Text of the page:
Here is an FTC guideline that I think we all could live by when accepting a gift, no matter how small:
The question you need to ask is whether knowing about that gift or incentive would affect the weight or credibility your readers give to your recommendation. If it could, then it should be disclosed. For example, being entered into a sweepstakes or a contest for a chance to win a thousand dollars in exchange for an endorsement could very well affect how people view that endorsement. Determining whether a small gift would affect the weight or credibility of an endorsement could be difficult. It’s always safer to disclose that information. 
Also, even if getting one free item that’s not very valuable doesn’t affect your credibility, continually getting free stuff from an advertiser or multiple advertisers could suggest you expect future benefits from positive reviews. If a blogger or other endorser has a relationship with a marketer or a network that sends freebies in the hope of positive reviews, it’s best to let readers know about the free stuff.
For a detailed list of questions and answers about blogging or using other social media in exchange for free stuff, see this document from the FTC: "The FTC’s Endorsement Guides: What People Are Asking."

Friday, July 29, 2016

Improving My Food Photography

Just before I eat, I sometimes take a picture of my food. Just before my family, guests or fellow diners in a restaurant start eating, they sometimes have to wait for me to make a few quick shots. Eating, however, is always more important than taking pictures, which means I depend on luck more than patience a lot of the time.

Most of the bloggers I read include photos of their creations. Some include step-by-step photos of the cooking process with their recipes. Some are quick snapshots of a dish that's going to be eaten while others are styled the way that glossy magazines do -- for looks not necessarily for taste. Some are much better than others, naturally.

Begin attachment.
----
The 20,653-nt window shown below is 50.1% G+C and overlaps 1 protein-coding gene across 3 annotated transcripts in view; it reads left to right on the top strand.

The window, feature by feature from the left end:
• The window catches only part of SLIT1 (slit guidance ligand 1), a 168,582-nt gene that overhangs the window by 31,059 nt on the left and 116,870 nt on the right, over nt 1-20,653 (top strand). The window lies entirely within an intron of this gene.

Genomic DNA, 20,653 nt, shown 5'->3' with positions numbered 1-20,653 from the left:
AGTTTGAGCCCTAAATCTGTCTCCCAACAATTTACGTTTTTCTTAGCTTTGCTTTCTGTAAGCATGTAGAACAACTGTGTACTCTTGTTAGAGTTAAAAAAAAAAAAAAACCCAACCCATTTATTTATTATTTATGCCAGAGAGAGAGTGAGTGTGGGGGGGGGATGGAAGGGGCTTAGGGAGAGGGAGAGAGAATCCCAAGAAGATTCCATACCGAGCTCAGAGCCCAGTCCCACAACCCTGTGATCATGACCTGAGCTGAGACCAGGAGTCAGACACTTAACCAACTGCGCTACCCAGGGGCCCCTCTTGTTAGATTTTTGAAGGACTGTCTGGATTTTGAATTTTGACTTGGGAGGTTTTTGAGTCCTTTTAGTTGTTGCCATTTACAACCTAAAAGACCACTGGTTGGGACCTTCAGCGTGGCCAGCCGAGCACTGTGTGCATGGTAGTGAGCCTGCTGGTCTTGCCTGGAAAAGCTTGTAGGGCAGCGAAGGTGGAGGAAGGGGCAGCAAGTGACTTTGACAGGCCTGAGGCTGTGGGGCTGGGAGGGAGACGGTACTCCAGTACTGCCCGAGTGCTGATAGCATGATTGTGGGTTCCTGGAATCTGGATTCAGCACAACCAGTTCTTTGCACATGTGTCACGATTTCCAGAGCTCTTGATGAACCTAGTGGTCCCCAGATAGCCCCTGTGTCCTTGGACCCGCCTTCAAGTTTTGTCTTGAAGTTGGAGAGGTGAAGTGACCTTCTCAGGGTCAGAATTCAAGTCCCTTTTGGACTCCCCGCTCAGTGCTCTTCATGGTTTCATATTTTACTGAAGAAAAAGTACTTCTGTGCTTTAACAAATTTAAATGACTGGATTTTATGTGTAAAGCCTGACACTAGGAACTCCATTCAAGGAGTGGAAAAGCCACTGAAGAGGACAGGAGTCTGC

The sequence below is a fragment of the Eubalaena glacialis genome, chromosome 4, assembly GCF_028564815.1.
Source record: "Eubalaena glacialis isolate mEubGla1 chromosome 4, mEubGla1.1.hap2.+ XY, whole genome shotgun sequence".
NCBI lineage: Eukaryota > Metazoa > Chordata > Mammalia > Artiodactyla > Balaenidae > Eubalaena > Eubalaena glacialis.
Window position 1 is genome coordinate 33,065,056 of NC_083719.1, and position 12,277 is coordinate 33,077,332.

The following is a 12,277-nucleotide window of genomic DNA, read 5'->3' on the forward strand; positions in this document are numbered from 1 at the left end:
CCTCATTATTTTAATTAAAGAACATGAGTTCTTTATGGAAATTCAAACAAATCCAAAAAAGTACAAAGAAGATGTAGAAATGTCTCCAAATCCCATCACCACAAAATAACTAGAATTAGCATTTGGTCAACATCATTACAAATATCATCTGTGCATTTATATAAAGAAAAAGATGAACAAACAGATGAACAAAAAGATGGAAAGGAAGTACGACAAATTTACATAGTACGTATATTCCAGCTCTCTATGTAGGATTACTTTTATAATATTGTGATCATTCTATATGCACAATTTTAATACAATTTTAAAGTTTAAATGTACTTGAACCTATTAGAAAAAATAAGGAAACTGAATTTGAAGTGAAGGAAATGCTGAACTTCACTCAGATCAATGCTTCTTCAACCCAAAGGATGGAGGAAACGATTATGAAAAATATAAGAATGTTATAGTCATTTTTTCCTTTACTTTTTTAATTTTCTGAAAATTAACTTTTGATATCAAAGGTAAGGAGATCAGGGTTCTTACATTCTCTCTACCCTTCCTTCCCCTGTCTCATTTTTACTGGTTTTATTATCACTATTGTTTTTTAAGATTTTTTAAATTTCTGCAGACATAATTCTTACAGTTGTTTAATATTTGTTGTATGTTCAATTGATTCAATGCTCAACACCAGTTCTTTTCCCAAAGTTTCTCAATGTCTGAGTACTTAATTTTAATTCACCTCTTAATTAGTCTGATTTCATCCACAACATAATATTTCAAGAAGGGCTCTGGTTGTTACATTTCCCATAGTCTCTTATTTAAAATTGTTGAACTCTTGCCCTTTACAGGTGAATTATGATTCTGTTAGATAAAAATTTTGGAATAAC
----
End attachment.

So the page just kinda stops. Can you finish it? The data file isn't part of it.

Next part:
Curious if I could improve my skills, at least improve my skills at quick pre-eating photos, I looked at a few tutorials and articles online. Here's the key: eating and photographing often have conflicting goals, especially when it comes to timing. Real professionals spend hours moving food around on a plate, brushing it with oil or sugar syrup to make it shine, trimming it with scissors, tweezing bits of herbs onto the surface, adjusting the lighting -- well, isn't this obvious? Want a really great photo of your beautiful plum tart? Better not expect to eat it while it's at its best!

Here are three sites whose food photography ideas I would use if I wanted to be more professional:
Screenshot: "The Serious Eats Guide to Food Photography"--
examples of camera angles.
  • The Serious Eats Guide to Food Photography -- a detailed guide to the subject: how to "compose an appealing image and the confidence to execute your vision." You want to make your photos "evoke the food's best traits and its inherent deliciousness."

    The article includes suggestions for effective lighting, camera angles and composition, and reviews a number of technical photography concepts and how to use them in taking food photos.

    I think the ideas for lighting could be applied to the just-before-dinner photo shoots that I do. Also, even though I take the pics in a hurry sometimes, there are good tips for arranging food and isolating the subject from too much background!

    Screenshot: "Food-Styling 101": backgrounds for a plum tart!
  • Food-Styling 101: Pro-Tips to Step Up Your Game -- a follow-up to the guide described above. Working with just one example, a plum tart, an accomplished photographer takes you through a number of possible steps to creating a beautiful and well-composed image.

    "... there's more to food photography than just, well, photography: professional stylists play an integral role in making magazine-quality shots look as viscerally appealing as possible. That can range from doing the actual cooking and plating to selecting cutlery and arranging an entire table spread."
Screenshot: "We Shot... with iPhones."
  • We Shot Our March Magazine Issue with iPhones: this article appeared in Bon Appétit last winter. The photographers who were hired to shoot the stories in the March issue were instructed to stick to iPhones.

    First, they said how surprised and possibly disconcerted they were when they got this extension to their assignments. Then they described what accessories they bought to accomplish the task such as:
  • "I went to Best Buy to get a selfie stick and an attachment that would fit the iPhone to my tripod, so it would be still and straight like a DSLR."